One thought on “Level End”

  1. This is a stunning read. Here are some thoughts: You read LEVEL END by Brian Oliu: the end, point of change, point of loss–the loss of love, memory-blur, or like the way a house sounds when it is emptied of what it possessed before you awoke, alone. It is in and through spaces such as water, sand, foreign lands, or a children’s song park where you slip into the labyrinth. Yes, this is the end. It is here where you confront final bosses, save points where hearts help, but fade, too. The music [...]

  2. Read as 3.5 stars. (I'm torn between 3 and 4 on this one - it may change when I reread it, which I plan to do)Scattered thoughts:- I expected it to be a little more game-esque, honestly. I enjoy the odd moments, the idea of boss battles and save points But it was described to me as a literary tome in the style of a video game strategy guide. I don't really see it as that - more of a string of experimental prose poems with tenuous links to gaming language.- The last section was awesome. I was not [...]

  3. Level End is a chapbook of prose poetry, the content of which is structured around videogames of yesterday, those of final bosses and save points. There is a high/low culture transubstantiation that caused me to reconsider the nature of both; the formal application of (high) prose poetry to (low) video games, and vice versa, reflecting the nuance (as captured in poetry) of emotion and the (as captured in videogames) goal based structure that props up those emotions. Each new entrance to the boss [...]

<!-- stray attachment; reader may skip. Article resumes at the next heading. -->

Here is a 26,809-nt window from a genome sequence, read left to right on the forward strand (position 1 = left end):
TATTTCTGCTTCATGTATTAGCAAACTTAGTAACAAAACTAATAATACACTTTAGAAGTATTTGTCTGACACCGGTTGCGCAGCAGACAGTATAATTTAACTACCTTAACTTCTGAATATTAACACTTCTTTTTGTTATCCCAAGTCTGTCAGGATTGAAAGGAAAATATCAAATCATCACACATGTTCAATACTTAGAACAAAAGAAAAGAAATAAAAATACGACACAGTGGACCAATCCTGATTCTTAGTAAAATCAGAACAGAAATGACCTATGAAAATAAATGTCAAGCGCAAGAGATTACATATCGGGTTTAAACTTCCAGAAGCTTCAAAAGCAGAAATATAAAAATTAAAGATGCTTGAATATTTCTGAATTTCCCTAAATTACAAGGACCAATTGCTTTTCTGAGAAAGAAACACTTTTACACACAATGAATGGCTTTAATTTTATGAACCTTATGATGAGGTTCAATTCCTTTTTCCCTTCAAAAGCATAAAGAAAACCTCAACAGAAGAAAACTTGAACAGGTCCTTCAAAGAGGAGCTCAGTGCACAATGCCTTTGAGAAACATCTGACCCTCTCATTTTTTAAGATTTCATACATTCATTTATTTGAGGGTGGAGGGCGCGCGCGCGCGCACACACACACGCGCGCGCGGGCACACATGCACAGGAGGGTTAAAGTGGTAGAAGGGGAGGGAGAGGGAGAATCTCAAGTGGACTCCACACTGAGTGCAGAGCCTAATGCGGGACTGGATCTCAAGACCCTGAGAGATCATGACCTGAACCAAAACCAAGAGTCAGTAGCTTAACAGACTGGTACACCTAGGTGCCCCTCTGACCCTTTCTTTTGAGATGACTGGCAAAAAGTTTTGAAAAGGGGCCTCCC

4. I thought this was really good, but short. I wanted more, more weirdness and more ideas than just boss battles and save points. I really think there's a ton here that's great, but weren't there originally going to be 32 essays? That said, the essays that are here are very good: I really like the last essay in the book, and I recently taught and thought alot about the early boss battle with the lady with feathers and the save point at the inn. In both cases, I appreciated the language, the period [...]

  5. I picked this book for the sake of its concept after hearing Brian speak at AWP. It was nothing like I expected it to be, and I loved it all the more because of this surprise.

Leave a Reply

Your email address will not be published. Required fields are marked *